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Editorial: Unraveling Complex Biological Systems

Frank Harris
Frank Harris

A new age of biology is being ushered in with the sequencing of the human and other genomes. Armed with this information about the order of DNA bases in genes and the chromosomes on which they sit, scientists can now initiate the steps required to understand processes that occur in the human body, down to the level of the molecule. This new information promises a rich harvest: drugs targeted to our own personal DNA, early warnings of diseases to which we are genetically predisposed, and a more profound understanding of human evolution.

Now that we know where different genes are located on the 23 pairs of human chromosomes, scientists have begun to focus on what these genes do. Which genes are silent in each organ? Which genes are turned on, or expressed, directing cells to produce proteins in specific shapes that determine their functions? What are the exact structures of specific proteins that cause the body to become ill or work well? Can drugs be made to dock with these proteins, like two jigsaw-puzzle pieces fitted together, to block or enhance their action in the body, improving overall health?

In this postgenomic era of biology, scientists are learning about gene expression and the nature of the expressed proteins—understanding life's processes at the molecular level. Such knowledge could lead to therapeutic drugs targeted to each individual's genome, ensuring their effectiveness.

Barry Berven and Dabney Johnson inspect the hoods in the new biology lab at ORNL
Barry Berven and Dabney Johnson inspect the hoods in the new biology laboratory at ORNL. (Photo by Curis Boles.)

Researchers at ORNL—where the function of messenger RNA, the chromosomal basis for sex determination in mammals, DNA repair processes, and several important mouse genes have been discovered-are taking an interdisciplinary approach to unraveling complex biological systems. This approach also integrates studies of mouse mutations with studies of genes and proteins, using various technologies—automated DNA sequencing, biomedical imaging, microarrays (gene chips), mass spectrometry, neutron sources, and terascale supercomputers.

As described in this issue of the Review, we are determining which genes are expressed in microbes, fish, and mice during exposures to environmental toxins. We are searching for unique protein signatures of various microbes. We have already computationally analyzed the human and mouse genomes, to predict the structure of genes and proteins and make educated guesses about protein function. We have one of the world's top-ranking groups in the area of computational prediction of protein structure. We have identified mouse genes that play a strong role in genetic diseases similar to maladies that afflict humans, such as cancer, obesity, and epilepsy. We are collaborating with researchers in the Tennessee Mouse Genome Consortium to determine which of ORNL's 60,000 mutant mice are excellent models of human genetic diseases that can be used to test the effectiveness of various therapies.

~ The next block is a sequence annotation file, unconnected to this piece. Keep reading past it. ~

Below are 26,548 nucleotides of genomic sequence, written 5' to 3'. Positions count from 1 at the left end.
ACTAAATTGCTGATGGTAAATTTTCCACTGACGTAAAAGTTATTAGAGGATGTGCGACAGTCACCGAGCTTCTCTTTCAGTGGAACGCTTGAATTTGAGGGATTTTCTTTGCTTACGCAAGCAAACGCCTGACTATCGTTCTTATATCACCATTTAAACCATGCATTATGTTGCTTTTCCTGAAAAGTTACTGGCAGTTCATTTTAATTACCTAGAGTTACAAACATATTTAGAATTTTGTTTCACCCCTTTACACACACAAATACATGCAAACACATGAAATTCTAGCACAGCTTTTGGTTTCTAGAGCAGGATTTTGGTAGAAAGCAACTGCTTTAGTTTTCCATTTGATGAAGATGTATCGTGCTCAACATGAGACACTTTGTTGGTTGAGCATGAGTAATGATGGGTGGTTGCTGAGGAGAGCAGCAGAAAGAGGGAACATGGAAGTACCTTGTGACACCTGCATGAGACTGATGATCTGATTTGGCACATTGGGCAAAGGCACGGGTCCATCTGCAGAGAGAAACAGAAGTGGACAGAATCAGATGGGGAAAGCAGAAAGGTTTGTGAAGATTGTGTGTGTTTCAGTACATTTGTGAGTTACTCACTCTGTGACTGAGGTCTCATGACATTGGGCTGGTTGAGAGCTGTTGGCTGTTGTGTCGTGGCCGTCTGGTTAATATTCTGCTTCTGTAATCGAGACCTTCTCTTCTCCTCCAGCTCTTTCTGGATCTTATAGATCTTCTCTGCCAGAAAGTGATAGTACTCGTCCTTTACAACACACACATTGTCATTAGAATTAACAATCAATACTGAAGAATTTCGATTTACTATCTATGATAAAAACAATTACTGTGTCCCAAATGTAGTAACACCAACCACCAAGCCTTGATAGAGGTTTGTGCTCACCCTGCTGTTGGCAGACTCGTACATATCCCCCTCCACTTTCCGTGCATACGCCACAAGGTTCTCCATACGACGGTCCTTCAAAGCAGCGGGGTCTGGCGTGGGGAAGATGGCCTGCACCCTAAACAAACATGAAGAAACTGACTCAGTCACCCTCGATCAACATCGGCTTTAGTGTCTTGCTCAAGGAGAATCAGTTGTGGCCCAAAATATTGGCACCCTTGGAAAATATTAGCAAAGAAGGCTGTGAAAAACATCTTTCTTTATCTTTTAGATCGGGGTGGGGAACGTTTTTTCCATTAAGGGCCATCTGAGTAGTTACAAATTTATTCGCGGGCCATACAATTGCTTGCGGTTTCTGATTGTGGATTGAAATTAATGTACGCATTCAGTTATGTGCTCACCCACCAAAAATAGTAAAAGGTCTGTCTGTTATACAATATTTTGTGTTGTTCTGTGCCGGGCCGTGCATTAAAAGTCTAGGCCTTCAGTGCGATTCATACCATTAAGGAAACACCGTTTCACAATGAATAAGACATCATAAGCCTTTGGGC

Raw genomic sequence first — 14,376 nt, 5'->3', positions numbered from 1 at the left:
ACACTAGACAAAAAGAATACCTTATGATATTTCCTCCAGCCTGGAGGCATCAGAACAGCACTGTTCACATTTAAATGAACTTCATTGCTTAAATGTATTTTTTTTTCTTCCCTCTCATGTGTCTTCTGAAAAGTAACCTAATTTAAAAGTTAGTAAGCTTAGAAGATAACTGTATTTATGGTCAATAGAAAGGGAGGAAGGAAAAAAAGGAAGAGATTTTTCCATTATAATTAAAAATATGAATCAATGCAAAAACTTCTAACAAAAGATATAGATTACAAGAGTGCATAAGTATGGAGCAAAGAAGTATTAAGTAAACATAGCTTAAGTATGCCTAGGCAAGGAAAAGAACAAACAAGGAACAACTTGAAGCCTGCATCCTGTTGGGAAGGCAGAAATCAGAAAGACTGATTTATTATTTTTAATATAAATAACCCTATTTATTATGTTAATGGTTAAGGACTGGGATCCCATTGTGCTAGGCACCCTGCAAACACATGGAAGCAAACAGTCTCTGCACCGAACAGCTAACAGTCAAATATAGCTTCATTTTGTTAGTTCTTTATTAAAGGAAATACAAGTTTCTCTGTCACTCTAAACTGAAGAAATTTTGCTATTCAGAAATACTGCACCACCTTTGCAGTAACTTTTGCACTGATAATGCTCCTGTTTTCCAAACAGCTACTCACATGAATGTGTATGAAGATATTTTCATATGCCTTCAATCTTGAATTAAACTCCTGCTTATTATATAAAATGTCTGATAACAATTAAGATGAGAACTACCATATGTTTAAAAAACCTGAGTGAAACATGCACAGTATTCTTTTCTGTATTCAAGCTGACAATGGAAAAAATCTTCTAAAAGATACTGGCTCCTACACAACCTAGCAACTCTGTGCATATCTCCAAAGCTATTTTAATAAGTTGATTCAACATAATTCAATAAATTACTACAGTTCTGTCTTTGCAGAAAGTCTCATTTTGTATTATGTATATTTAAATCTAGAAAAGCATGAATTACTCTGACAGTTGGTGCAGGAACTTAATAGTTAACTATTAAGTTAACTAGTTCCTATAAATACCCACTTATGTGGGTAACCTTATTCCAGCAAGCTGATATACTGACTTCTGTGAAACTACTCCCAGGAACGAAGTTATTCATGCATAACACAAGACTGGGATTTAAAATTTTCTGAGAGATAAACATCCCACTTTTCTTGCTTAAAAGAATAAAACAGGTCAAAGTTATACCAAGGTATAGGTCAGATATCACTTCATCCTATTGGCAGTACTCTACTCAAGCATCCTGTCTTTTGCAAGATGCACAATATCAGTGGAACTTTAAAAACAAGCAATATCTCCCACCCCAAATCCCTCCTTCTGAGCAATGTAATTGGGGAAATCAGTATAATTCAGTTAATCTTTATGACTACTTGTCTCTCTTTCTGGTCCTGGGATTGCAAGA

Our experimental research is focused on a variety of organisms: microbes, zebrafish, hybrid poplar trees, and mice. Our computational research is focused on microbial, mouse, and human genes and proteins. We are now taking advantage of ORNL's leading mass spectrometry capabilities to study proteins expressed by these organisms under varying conditions. The success of much of this work has depended—and will continue to depend—on the strength of the collaborations involving scientists at ORNL and elsewhere who represent many different disciplines.

ORNL's goal is to be a center of excellence and a resource for our understanding of (1) complex biological systems, from the molecular to the cellular and to the organismal level, with emphasis on human susceptibility to becoming ill from exposure to low levels of radiation and other environmental agents, and (2) the interactions of organisms with the environment. Innovative ways to observe and understand the functioning of complex biological systems will be developed and applied through expanded partnerships, to meet the needs of the U.S. Department of Energy.

One proposed DOE program is the "Genomes to Life" initiative. Its goals include identifying "protein machines," the multiprotein complexes that carry out the functions of living systems; characterizing functions of microbes in their natural environments; and developing computer modeling technologies to determine how complex biological systems can serve DOE's environmental and health missions. ORNL hopes to shed light on these complicated processes through its systems biology expertise and resources, including DOE's new Center for Structural and Molecular Biology (which will take advantage of the combined expertise of resident and visiting researchers in mass spectrometry, computational biology, and neutron sciences) and DOE's Center for Computational Sciences.

This special issue of the ORNL Review showcases ORNL's achievements and capabilities not only in understanding genes and proteins but also in bioengineering developments that could improve health care, such as the lab on a chip, cantilever devices, and the multifunctional biochip. We also have pioneered a way to cure cancer in mice that may have applications to humans. These areas of endeavor are likely to be hallmarks of science and technology in this century.

Harris signature

, Associate Laboratory Director for Biological and Environmental Sciences

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